You’ll see bubbles coming out of the quilt as you squeeze. Keep rinsing and squeezing until no more bubbles appear.

Hand rinsing a quilt in a kitchen sink to wash it

Step 5

Squeeze the quilt gently

Stop the tap running and remove excess water from your quilt by squeezing it throughout. You don’t want to wring it out really thoroughly, as this could cause damage by putting strain on hand-sewn seams. Gentle squeezes throughout should do the trick.

Squeezing a washed quilt in a sink by hand

Step 6

Dry the quilt

Lift your quilt out of the sink. Wet quilts are heavy, so take extra care to handle the quilt gently at this stage to avoid straining those quilt seams!

Avoid pegging your quilt from a washing line outside on a sunny day (tempting as it is) as this can cause the weight of the quilt to add stress on the stitching.

Instead, dry your quilt flat if you can. Sandwich it in between clean bath towels and lay it out on a clear floor. Press the layers together and then roll it so that the towels soak up excess water. Then lay out a bed of fresh, clean towels and lay out your quilt on top to dry in a warm room of your house. You can also do this in the garden on a sunny day.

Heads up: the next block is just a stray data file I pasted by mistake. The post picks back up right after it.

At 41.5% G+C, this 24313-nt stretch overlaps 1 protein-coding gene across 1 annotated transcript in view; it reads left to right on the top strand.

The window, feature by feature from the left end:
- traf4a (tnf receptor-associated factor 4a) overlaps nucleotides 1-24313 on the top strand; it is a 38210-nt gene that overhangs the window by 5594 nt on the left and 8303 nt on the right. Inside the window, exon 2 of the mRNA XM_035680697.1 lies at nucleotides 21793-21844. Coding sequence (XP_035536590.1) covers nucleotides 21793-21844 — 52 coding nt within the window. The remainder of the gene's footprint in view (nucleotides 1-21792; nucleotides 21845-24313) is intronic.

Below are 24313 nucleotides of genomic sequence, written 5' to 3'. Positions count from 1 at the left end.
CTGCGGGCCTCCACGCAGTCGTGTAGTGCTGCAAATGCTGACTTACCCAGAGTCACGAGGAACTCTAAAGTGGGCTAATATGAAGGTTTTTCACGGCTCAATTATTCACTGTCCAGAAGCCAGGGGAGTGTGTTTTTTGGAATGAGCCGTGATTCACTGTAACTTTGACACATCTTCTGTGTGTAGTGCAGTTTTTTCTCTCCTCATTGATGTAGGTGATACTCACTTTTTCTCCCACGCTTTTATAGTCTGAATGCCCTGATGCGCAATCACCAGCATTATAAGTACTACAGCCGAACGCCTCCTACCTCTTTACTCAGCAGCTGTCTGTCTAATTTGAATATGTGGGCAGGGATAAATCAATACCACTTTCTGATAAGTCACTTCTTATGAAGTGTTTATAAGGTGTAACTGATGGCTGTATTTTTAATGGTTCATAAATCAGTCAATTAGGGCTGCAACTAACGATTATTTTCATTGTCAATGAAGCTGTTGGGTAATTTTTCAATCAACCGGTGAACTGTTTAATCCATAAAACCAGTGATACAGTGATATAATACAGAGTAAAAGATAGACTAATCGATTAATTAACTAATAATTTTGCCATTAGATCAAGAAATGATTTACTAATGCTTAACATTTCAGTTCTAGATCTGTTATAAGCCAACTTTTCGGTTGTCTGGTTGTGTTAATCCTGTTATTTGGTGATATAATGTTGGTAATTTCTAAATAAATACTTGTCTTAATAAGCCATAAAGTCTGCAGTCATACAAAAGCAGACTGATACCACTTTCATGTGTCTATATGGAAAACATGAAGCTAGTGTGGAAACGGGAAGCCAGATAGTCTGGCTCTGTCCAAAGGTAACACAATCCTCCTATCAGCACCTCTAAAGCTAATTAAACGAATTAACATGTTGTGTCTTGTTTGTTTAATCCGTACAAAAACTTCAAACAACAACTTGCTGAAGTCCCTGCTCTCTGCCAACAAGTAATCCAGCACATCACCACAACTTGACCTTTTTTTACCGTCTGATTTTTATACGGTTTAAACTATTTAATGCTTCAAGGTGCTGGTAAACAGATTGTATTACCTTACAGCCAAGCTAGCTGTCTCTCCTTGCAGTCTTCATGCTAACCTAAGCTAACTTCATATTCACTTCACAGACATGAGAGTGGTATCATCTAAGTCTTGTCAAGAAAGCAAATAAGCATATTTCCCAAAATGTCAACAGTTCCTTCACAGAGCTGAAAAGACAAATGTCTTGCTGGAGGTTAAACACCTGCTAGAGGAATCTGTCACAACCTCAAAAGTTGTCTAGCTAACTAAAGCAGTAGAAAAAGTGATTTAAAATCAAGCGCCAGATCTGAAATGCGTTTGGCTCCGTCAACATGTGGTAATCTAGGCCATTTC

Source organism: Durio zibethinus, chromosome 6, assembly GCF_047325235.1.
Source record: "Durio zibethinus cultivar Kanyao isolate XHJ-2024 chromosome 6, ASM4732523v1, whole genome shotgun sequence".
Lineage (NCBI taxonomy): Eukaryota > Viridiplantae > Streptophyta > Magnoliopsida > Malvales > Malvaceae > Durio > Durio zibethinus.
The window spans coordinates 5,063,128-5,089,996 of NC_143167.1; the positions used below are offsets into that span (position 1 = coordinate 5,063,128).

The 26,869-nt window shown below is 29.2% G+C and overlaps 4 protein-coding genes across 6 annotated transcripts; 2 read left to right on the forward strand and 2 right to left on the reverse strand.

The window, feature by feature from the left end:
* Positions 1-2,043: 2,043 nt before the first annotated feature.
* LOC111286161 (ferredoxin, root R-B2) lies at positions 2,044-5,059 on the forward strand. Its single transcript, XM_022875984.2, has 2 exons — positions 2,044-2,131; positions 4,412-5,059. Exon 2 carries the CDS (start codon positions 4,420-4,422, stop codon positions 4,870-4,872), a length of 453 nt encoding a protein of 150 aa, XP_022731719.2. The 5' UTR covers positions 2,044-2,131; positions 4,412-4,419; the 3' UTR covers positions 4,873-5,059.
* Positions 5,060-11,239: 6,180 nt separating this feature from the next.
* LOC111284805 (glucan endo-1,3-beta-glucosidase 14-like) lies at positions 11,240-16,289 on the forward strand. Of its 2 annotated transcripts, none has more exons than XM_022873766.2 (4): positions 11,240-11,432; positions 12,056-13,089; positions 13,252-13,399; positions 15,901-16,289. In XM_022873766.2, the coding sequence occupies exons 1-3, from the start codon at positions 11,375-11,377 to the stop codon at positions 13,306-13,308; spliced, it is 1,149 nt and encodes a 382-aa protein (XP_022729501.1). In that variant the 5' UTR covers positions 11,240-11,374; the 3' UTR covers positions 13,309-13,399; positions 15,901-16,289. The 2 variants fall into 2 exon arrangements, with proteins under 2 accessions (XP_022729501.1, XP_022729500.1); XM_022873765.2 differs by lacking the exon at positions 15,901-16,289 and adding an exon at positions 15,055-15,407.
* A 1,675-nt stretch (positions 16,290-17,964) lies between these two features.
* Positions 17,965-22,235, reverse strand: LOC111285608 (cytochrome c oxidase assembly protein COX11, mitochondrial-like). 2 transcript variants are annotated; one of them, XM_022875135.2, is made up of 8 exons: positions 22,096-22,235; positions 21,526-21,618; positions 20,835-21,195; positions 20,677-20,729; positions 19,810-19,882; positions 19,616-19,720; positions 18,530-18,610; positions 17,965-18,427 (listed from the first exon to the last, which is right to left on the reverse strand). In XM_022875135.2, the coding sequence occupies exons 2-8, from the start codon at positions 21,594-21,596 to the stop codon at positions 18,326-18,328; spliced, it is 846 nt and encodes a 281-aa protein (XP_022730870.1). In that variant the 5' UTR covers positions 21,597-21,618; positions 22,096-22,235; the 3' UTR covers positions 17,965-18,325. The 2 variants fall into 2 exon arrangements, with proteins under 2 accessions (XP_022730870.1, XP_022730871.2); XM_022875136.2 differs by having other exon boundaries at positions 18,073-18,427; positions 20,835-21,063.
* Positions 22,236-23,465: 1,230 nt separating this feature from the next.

Don’t dry quilts in a washer-dryer or a tumble dryer, as the heat will cause your quilt to shrink. If your quilt is taking too long to dry, you can also try resting it on a laundry airer once it’s not soaking wet or as heavy as when you first lifted it out of the sink.

Drying a handmade quilt with a towel

How to wash a quilt in the bath

Washing in a bathtub is a great trick for larger items, such as queen size quilts. The method is similar to the steps listed above for washing a quilt by hand in a large sink, with a few variations:

  1. Repair any loose stitches or damage to the quilt before you begin, and check that the bathtub is clean.
  2. Fill the bath with cold water, add some gentle liquid detergent, and submerge your quilt in the bath.
  3. Move the quilt around gently to wash it in the water and leave for 10 minutes to soak.
  4. Empty the tub and fill it again with cold water. Add half a cup of distilled white vinegar. Submerge the quilt again.
  5. Empty the bath and rinse the quilt with cold water to remove any excess detergent.
  6. Gently squeeze the quilt to remove excess water.
  7. Dry your quilt by sandwiching it in between dry towels, or laying it flat outside (on a laundry rack or flat bed of clean towels).
pouring detergent over a quilt to wash it in a bath

How to wash a quilt in the washing machine